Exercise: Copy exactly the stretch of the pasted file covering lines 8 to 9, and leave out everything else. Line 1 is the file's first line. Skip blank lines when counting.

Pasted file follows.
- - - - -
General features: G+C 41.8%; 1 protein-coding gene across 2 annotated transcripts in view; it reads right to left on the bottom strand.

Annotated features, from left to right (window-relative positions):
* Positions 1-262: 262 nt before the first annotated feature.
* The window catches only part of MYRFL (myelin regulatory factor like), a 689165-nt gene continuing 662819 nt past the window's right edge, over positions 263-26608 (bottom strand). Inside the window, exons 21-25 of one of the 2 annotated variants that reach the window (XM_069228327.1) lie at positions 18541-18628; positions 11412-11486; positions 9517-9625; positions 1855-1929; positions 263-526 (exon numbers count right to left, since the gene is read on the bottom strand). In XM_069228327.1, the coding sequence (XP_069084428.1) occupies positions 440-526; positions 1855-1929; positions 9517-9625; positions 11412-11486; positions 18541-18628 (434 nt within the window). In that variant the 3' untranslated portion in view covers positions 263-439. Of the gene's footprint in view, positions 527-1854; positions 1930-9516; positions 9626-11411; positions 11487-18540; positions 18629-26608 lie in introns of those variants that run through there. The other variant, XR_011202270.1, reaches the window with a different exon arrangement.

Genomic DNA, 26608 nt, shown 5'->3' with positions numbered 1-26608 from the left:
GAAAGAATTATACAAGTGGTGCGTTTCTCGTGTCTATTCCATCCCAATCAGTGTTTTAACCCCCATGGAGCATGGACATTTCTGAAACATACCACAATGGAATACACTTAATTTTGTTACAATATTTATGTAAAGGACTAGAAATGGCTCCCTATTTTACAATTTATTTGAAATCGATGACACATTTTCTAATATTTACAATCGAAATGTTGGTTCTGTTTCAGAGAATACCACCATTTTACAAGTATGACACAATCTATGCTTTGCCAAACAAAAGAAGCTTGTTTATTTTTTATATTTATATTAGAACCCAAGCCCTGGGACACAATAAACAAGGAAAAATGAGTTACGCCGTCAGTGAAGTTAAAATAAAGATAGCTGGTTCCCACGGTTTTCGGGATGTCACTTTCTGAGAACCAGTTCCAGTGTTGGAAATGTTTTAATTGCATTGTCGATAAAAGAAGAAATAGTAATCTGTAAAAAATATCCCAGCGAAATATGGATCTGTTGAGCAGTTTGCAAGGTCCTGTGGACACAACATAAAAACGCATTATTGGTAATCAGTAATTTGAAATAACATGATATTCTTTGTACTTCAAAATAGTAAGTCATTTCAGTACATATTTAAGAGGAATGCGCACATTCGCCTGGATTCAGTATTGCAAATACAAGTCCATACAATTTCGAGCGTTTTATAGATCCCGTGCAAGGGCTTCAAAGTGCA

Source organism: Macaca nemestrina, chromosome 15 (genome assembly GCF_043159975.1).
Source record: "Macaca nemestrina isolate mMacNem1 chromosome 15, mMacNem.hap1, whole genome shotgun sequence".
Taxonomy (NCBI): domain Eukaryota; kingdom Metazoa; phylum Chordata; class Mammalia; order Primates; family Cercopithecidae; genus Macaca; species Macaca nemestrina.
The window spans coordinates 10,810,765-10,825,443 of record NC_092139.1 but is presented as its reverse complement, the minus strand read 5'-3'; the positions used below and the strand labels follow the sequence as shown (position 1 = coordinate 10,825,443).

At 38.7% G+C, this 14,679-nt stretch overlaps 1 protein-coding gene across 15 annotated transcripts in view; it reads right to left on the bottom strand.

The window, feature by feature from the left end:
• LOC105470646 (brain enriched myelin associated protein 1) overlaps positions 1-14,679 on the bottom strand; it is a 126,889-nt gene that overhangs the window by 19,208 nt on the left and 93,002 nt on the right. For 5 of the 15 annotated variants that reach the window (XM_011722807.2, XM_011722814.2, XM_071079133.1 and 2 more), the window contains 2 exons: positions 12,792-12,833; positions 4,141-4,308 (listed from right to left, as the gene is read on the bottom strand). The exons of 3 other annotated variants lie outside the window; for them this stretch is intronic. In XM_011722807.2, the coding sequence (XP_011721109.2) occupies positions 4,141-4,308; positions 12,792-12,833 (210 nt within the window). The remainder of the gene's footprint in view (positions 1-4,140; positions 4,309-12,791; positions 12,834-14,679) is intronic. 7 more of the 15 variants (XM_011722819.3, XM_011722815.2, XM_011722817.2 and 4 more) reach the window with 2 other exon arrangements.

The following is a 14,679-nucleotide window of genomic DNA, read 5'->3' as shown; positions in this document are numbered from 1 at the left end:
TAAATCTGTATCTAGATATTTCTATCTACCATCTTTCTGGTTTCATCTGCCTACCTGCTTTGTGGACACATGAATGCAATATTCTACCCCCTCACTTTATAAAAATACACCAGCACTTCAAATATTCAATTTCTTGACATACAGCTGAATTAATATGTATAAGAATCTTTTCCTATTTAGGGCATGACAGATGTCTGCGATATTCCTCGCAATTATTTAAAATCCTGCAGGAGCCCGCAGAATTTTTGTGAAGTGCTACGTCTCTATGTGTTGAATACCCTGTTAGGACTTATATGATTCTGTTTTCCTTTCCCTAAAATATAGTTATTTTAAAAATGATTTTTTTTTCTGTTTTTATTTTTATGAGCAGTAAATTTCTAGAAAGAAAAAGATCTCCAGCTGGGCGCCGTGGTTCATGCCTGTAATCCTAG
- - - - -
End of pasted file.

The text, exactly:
Source record: "Macaca nemestrina isolate mMacNem1 chromosome 15, mMacNem.hap1, whole genome shotgun sequence".
Taxonomy (NCBI): domain Eukaryota; kingdom Metazoa; phylum Chordata; class Mammalia; order Primates; family Cercopithecidae; genus Macaca; species Macaca nemestrina.